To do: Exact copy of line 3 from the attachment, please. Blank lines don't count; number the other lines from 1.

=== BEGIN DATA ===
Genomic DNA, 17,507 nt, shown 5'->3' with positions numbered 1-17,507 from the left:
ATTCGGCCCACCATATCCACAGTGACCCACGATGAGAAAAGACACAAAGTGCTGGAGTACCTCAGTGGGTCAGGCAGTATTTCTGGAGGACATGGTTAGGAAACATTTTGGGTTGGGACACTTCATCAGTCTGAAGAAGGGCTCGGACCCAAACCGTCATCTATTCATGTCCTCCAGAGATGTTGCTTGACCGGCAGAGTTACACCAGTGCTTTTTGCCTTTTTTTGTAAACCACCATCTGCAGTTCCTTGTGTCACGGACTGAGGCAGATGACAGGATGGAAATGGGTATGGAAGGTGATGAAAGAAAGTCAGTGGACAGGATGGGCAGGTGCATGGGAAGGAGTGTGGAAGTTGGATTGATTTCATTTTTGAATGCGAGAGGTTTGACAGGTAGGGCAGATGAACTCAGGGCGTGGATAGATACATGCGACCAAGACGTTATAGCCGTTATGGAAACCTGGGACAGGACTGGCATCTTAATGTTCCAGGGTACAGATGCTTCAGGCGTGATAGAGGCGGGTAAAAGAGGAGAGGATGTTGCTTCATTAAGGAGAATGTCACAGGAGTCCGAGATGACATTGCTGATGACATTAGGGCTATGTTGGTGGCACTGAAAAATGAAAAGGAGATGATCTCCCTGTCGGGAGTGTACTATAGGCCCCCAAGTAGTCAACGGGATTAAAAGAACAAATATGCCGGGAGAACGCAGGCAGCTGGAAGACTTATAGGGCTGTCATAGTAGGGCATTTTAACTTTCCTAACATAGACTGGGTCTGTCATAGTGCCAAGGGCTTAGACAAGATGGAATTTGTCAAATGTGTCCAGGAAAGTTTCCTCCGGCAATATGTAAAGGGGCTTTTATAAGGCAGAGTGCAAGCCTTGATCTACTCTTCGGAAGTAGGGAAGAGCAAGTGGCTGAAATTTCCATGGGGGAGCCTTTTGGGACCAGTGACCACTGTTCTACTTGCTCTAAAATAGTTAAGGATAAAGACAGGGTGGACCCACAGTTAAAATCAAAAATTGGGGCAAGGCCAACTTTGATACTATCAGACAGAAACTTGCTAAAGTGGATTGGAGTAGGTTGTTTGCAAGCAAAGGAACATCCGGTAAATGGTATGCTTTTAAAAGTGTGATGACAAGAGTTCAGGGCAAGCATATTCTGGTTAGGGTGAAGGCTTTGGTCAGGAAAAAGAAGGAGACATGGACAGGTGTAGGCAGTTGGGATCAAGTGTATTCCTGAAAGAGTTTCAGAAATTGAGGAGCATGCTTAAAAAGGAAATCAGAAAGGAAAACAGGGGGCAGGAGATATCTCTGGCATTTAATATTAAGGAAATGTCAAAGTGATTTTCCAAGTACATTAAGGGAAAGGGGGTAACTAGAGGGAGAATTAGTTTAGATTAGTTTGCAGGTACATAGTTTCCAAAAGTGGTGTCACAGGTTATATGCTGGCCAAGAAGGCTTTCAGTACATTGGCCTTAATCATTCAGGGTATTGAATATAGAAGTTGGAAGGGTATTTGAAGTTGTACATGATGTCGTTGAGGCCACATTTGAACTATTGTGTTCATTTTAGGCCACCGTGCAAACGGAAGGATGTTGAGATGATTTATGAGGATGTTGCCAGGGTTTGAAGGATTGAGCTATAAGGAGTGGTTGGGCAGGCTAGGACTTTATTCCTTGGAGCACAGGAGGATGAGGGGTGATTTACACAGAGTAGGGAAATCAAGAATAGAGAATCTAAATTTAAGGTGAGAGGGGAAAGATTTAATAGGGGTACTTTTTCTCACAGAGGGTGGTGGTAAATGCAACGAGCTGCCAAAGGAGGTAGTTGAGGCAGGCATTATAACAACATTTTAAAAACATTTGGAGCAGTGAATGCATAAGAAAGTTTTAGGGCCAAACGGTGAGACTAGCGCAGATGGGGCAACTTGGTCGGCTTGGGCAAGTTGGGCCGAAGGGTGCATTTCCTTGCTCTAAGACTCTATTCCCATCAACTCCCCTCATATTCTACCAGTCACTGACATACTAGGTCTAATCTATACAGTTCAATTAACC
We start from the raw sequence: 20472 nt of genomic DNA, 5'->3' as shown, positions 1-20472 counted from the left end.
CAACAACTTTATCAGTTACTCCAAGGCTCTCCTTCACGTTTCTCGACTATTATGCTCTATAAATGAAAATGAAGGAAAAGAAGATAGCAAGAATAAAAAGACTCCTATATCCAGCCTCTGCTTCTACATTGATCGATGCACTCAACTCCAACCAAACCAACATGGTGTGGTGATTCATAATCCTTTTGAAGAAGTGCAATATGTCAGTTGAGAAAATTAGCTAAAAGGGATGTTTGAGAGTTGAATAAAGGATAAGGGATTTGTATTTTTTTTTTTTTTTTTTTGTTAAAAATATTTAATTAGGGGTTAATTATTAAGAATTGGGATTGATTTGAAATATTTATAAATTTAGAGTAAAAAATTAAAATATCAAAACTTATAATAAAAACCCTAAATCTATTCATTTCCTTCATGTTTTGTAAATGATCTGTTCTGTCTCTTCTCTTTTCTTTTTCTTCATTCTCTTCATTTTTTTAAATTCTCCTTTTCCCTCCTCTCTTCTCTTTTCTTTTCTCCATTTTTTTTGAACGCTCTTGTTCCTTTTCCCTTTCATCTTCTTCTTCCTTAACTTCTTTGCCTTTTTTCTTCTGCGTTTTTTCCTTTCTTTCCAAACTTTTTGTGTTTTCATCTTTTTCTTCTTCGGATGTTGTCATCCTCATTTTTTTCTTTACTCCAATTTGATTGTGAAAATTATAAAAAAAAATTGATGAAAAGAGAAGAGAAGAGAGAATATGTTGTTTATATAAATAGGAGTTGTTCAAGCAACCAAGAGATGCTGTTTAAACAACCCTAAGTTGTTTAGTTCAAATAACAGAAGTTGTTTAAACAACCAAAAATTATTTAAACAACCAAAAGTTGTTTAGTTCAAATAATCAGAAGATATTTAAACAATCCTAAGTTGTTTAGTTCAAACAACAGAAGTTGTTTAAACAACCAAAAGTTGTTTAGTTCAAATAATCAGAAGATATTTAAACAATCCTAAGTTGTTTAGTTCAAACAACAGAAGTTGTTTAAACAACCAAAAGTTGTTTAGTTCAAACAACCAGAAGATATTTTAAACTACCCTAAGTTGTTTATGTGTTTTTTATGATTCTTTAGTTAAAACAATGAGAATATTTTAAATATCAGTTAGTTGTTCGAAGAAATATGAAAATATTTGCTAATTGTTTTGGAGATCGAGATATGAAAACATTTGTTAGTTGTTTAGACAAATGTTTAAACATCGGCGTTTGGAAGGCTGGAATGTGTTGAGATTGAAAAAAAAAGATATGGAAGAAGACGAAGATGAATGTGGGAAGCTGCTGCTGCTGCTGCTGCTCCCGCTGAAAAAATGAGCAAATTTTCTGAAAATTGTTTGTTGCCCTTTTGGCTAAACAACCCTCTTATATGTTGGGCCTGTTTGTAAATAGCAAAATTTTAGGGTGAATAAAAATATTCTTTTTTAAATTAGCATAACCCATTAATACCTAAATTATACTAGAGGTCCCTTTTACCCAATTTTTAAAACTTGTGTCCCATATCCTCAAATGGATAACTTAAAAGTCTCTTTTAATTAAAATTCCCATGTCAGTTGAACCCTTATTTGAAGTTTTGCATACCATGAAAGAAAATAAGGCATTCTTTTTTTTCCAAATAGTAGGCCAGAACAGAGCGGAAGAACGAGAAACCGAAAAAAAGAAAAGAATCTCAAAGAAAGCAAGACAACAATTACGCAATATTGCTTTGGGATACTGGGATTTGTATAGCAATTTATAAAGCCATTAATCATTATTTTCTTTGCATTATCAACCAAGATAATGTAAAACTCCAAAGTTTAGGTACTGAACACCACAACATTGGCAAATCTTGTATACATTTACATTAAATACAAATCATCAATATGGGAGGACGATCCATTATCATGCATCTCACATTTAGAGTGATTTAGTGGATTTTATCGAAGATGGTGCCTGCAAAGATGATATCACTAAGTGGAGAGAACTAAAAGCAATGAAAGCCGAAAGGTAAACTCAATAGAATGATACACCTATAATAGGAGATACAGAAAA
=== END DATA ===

We start from the raw sequence: 20472 nt of genomic DNA, 5'->3' as shown, positions 1-20472 counted from the left end.